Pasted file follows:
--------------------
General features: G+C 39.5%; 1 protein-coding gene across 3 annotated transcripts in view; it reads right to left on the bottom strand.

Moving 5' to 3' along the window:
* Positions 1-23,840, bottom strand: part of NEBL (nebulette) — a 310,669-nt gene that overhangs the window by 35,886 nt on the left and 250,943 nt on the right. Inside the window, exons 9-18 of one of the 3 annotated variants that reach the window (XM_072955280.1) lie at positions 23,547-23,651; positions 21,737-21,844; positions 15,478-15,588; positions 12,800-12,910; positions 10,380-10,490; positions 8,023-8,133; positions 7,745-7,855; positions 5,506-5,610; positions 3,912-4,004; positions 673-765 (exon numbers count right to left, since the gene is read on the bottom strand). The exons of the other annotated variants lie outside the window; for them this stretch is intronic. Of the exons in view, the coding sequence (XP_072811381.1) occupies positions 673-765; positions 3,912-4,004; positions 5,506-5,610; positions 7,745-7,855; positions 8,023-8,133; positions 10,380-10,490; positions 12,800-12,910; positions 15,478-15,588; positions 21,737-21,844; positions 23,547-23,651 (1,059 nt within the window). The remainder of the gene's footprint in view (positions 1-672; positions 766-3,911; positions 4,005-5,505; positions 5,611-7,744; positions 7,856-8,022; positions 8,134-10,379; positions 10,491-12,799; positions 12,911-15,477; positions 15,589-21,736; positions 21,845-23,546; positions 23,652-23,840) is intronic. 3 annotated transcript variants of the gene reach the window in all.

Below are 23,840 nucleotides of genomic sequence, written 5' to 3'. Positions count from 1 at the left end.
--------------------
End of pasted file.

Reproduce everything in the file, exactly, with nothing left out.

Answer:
General features: G+C 39.5%; 1 protein-coding gene across 3 annotated transcripts in view; it reads right to left on the bottom strand.

Moving 5' to 3' along the window:
* Positions 1-23,840, bottom strand: part of NEBL (nebulette) — a 310,669-nt gene that overhangs the window by 35,886 nt on the left and 250,943 nt on the right. Inside the window, exons 9-18 of one of the 3 annotated variants that reach the window (XM_072955280.1) lie at positions 23,547-23,651; positions 21,737-21,844; positions 15,478-15,588; positions 12,800-12,910; positions 10,380-10,490; positions 8,023-8,133; positions 7,745-7,855; positions 5,506-5,610; positions 3,912-4,004; positions 673-765 (exon numbers count right to left, since the gene is read on the bottom strand). The exons of the other annotated variants lie outside the window; for them this stretch is intronic. Of the exons in view, the coding sequence (XP_072811381.1) occupies positions 673-765; positions 3,912-4,004; positions 5,506-5,610; positions 7,745-7,855; positions 8,023-8,133; positions 10,380-10,490; positions 12,800-12,910; positions 15,478-15,588; positions 21,737-21,844; positions 23,547-23,651 (1,059 nt within the window). The remainder of the gene's footprint in view (positions 1-672; positions 766-3,911; positions 4,005-5,505; positions 5,611-7,744; positions 7,856-8,022; positions 8,134-10,379; positions 10,491-12,799; positions 12,911-15,477; positions 15,589-21,736; positions 21,845-23,546; positions 23,652-23,840) is intronic. 3 annotated transcript variants of the gene reach the window in all.

Below are 23,840 nucleotides of genomic sequence, written 5' to 3'. Positions count from 1 at the left end.